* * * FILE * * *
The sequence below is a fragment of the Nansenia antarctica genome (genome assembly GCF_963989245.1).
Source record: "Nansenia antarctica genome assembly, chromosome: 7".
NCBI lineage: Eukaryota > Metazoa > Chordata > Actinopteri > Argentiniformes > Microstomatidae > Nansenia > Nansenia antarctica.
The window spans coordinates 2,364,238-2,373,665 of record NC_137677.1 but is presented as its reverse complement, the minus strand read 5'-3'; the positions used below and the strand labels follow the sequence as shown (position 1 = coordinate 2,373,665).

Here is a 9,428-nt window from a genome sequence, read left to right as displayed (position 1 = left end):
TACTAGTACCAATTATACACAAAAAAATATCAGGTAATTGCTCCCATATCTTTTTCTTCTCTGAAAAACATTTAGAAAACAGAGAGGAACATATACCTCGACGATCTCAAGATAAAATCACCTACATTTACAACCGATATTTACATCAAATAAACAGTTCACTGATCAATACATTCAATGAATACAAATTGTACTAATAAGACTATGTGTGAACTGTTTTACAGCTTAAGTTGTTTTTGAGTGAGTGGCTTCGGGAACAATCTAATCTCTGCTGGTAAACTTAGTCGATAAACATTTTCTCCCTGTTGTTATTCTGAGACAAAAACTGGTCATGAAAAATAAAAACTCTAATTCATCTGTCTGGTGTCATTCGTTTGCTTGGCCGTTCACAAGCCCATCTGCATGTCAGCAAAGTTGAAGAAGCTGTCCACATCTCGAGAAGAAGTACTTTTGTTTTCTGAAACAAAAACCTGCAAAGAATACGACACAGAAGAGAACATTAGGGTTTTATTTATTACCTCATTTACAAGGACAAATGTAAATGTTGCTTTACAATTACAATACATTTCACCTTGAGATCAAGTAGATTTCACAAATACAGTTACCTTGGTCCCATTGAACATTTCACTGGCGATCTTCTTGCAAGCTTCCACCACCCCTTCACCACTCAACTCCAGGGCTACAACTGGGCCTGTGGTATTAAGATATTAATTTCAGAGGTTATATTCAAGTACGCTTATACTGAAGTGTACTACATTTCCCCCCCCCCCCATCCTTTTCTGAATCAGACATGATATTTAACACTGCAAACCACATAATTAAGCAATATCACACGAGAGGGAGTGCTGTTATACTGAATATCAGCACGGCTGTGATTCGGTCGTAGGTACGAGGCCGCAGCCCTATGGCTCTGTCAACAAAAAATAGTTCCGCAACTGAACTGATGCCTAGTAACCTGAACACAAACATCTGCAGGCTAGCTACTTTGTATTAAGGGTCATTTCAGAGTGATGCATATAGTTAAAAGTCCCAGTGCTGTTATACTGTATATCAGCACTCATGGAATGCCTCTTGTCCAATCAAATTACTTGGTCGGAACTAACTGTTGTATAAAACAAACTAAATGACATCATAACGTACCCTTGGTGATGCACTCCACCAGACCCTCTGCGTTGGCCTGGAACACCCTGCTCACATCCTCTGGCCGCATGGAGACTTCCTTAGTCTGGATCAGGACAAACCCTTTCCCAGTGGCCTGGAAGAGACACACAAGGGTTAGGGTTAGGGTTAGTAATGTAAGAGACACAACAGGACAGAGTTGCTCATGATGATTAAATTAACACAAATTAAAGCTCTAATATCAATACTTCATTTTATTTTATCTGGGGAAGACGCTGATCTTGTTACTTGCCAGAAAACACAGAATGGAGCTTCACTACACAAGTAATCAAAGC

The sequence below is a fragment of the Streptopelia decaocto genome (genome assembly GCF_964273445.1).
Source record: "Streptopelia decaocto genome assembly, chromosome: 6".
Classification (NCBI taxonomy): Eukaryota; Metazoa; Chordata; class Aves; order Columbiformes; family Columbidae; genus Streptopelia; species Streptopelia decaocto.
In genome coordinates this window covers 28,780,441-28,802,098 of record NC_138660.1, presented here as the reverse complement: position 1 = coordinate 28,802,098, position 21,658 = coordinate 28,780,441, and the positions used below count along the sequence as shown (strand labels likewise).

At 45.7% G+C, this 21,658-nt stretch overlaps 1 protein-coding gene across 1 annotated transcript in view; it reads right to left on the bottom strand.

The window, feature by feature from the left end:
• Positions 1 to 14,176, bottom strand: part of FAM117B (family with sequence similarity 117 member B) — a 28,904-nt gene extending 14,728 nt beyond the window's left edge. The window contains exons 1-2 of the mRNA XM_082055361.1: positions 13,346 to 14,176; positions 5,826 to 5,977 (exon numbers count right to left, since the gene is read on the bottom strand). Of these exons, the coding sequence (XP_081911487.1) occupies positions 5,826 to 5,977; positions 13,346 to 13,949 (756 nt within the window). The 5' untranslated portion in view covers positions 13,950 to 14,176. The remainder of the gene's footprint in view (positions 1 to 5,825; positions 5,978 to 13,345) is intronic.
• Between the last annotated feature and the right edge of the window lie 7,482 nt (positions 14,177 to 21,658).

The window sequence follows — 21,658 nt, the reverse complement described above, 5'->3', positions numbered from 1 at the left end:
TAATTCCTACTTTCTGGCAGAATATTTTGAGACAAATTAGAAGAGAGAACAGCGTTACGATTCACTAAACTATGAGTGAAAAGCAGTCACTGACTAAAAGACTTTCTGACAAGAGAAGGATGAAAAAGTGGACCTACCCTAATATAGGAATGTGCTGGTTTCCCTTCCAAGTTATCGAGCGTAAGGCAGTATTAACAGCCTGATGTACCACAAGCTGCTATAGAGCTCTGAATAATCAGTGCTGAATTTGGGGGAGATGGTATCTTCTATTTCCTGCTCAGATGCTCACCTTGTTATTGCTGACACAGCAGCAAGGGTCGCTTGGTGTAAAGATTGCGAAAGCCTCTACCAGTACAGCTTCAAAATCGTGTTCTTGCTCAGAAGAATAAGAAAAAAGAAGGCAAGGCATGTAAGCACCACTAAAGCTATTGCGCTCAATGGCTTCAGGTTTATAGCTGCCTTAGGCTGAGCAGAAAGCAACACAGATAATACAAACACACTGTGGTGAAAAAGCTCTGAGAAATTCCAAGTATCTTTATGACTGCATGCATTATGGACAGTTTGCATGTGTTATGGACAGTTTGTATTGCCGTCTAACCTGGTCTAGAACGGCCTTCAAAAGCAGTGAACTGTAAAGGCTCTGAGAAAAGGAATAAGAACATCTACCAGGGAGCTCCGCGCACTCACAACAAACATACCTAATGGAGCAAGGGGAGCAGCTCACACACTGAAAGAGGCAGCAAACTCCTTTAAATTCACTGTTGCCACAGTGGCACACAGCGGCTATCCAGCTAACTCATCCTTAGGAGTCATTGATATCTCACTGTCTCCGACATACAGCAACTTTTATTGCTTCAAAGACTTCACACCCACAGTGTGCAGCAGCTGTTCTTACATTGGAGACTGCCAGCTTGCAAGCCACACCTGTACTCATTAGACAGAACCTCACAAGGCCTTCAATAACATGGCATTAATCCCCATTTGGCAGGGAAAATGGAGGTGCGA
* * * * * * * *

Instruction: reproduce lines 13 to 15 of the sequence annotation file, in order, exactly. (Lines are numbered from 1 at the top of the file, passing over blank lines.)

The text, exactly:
• Positions 1 to 14,176, bottom strand: part of FAM117B (family with sequence similarity 117 member B) — a 28,904-nt gene extending 14,728 nt beyond the window's left edge. The window contains exons 1-2 of the mRNA XM_082055361.1: positions 13,346 to 14,176; positions 5,826 to 5,977 (exon numbers count right to left, since the gene is read on the bottom strand). Of these exons, the coding sequence (XP_081911487.1) occupies positions 5,826 to 5,977; positions 13,346 to 13,949 (756 nt within the window). The 5' untranslated portion in view covers positions 13,950 to 14,176. The remainder of the gene's footprint in view (positions 1 to 5,825; positions 5,978 to 13,345) is intronic.
• Between the last annotated feature and the right edge of the window lie 7,482 nt (positions 14,177 to 21,658).

The window sequence follows — 21,658 nt, the reverse complement described above, 5'->3', positions numbered from 1 at the left end: